Harrison Ball and Sunitha Nagrath, from the Rogel Cancer Center at the University of Michigan (USA), point out that these results have “surprising implications” in cancer treatment. Both researchers call for large-scale clinical trials with patients to confirm these results. “Oncologists may need to be more aware of what time of day they administer some treatments,” they add.

Roger Gomis leads the metastasis research group at the Barcelona Biomedical Research Institute. “This work is important from a conceptual point of view,” he highlights. “It is in line with other works that are revealing a systemic component in cancer and its expansion. An example would be the effects of diet on the success of some cancer treatments”, he details. “The difficult thing,” he warns, “will be applying this basic knowledge to treatment and diagnosis, because it is impossible to prevent patients from sleeping, while taking biopsies in the wee hours of the morning poses great challenges,” he argues.

María Casanova, a researcher at Spain’s National Cancer Research Center, believes that the work has “enormous” value. “It is necessary to extract a lot of blood to measure the circulating tumor cells, and in very advanced stages it is something very delicate. It is only done in a few patients to see how well chemotherapy is working for them. Having these data from 30 patients is really a lot,” she notes.

The fact that metastatic cells are more active at night is not accidental. Humans are a diurnal species and during the day we are more exposed to harmful viruses and bacteria than at night. This is why the part of the immune system that patrols the circulatory system is less active at night, when we rest. This partly explains why fever or asthma attacks tend to be more intense at night. During the hours of rest, other immune cells are activated, the neutrophils, which are fixed in the different organs and help to repair them. Cancer has its own circadian clock and it would be precisely at this time when the cancerous cells of the tumor leave the tissues and jump into the bloodstream, where there is hardly any surveillance, explains Casanova.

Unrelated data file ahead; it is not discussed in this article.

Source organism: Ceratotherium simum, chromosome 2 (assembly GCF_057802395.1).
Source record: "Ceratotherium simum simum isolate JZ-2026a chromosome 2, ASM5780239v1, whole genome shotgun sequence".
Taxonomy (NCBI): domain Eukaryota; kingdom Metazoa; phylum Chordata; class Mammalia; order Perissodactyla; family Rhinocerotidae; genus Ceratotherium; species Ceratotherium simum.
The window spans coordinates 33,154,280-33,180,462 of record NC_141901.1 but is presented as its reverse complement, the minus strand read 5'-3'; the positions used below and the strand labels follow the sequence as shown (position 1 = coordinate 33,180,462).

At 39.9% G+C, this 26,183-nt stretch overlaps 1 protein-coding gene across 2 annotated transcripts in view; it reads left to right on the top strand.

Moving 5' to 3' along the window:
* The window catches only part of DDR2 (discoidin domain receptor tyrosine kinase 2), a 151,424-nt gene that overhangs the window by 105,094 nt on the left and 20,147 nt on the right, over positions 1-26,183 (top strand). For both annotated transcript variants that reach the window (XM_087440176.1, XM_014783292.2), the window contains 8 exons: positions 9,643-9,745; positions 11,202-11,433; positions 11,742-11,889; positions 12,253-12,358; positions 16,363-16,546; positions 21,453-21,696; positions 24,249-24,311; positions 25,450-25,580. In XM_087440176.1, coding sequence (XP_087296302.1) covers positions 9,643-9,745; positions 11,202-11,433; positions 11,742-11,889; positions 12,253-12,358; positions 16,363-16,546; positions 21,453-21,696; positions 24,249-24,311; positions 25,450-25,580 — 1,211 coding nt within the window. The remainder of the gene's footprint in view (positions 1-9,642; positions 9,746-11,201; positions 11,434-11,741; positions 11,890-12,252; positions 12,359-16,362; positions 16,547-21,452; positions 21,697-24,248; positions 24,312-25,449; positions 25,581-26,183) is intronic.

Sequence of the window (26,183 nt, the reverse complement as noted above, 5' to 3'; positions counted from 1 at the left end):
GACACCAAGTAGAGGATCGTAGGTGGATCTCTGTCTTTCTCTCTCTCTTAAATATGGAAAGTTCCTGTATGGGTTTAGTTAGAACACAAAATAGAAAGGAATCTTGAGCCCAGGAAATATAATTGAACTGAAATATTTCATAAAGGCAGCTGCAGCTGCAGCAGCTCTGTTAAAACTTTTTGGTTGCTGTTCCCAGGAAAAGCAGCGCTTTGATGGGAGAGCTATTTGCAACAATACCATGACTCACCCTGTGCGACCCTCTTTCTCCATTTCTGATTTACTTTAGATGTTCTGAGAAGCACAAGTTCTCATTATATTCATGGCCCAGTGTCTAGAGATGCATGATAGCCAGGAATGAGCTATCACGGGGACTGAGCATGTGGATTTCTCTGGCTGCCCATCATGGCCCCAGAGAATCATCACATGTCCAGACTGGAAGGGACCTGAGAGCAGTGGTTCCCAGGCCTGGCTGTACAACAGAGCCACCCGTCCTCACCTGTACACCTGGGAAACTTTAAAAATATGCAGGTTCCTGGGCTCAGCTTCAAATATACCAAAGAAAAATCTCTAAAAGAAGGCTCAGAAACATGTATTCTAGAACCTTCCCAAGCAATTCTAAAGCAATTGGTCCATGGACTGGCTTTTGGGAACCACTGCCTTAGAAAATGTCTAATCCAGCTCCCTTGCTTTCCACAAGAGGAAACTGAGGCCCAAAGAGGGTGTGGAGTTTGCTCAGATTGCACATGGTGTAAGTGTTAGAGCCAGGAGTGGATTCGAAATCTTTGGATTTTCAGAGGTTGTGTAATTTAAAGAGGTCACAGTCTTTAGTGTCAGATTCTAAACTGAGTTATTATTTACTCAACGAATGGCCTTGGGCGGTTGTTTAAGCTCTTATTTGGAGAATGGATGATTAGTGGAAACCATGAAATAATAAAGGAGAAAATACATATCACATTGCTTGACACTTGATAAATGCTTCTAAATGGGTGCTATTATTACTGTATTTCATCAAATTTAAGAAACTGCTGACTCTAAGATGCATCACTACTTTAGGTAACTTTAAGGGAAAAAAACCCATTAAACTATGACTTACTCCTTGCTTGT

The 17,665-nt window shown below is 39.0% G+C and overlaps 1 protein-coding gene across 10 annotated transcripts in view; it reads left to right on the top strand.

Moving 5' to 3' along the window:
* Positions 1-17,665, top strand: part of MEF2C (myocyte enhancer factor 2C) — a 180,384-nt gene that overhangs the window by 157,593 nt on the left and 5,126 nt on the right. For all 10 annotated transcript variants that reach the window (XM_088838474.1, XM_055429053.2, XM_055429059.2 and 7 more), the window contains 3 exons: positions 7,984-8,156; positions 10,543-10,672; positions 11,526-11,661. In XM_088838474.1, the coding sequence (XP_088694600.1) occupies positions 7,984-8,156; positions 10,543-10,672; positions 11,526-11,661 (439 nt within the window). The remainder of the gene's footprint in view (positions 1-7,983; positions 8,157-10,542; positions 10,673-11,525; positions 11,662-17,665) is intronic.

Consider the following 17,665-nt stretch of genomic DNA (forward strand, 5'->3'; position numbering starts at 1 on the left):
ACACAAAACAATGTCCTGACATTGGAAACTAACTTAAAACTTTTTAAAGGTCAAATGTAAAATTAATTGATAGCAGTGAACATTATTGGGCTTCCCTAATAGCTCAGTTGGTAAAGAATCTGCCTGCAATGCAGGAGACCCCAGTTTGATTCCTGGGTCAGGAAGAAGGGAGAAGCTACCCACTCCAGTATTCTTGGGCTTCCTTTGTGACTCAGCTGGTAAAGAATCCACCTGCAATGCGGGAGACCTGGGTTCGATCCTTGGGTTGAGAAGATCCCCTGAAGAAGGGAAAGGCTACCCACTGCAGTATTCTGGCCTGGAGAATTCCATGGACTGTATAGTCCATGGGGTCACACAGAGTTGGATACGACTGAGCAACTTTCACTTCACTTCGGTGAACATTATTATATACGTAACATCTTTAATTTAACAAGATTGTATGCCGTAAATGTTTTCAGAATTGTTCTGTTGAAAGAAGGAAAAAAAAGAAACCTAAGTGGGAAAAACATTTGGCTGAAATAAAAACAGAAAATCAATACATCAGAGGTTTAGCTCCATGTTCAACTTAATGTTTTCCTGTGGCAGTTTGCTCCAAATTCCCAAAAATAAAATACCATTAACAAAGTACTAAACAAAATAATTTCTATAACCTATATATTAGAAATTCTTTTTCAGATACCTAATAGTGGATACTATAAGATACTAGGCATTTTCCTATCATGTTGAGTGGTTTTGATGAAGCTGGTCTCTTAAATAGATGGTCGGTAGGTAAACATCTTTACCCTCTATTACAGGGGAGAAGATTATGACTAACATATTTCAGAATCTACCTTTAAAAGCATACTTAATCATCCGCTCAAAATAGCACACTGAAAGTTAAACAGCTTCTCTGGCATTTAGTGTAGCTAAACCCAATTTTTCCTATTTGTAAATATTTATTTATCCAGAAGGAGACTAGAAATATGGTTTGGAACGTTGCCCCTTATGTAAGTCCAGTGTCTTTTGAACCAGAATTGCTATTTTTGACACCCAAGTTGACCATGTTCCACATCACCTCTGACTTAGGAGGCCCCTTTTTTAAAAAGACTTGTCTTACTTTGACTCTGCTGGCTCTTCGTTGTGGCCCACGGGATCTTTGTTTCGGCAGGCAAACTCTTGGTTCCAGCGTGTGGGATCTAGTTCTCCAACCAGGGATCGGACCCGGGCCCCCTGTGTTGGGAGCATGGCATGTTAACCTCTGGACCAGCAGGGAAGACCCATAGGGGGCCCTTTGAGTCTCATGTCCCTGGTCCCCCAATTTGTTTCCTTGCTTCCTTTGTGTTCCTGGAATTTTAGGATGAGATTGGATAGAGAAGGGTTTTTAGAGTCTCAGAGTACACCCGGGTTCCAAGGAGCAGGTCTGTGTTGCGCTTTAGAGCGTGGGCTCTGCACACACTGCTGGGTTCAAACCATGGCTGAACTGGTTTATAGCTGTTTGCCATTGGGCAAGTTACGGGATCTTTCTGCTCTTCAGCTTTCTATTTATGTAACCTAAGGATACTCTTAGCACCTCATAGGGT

There are cancer treatments that are less effective if they are administered in the afternoon. There are also components of the circadian rhythm that could explain other ailments, such as the fact that most strokes happen in the morning, Casanova says. The specific mechanisms that explain these observations are still unknown, but there is already an emerging discipline called chronotherapy that studies the confluence of the disease, the therapies applied and the time of day and night. “It is possible that we can find a way to synchronize the immune system so that it is better able to fight cancer when it is more active,” summarizes Casanova.

Andrés Hidalgo, a researcher at Spain’s National Center for Cardiovascular Research, points out that this study is “shocking.” “It presents us with a less predictable biology of cancer than we thought and obviously confirms that the disease does not follow the same schedules as our medical staff. This can be very important because it has been seen that radiation is much more effective if it is applied when the tumor is in the active phase and multiplying, and not in the resting phase. It is possible that sometimes we are bombing when the enemy is protected inside his bunker.”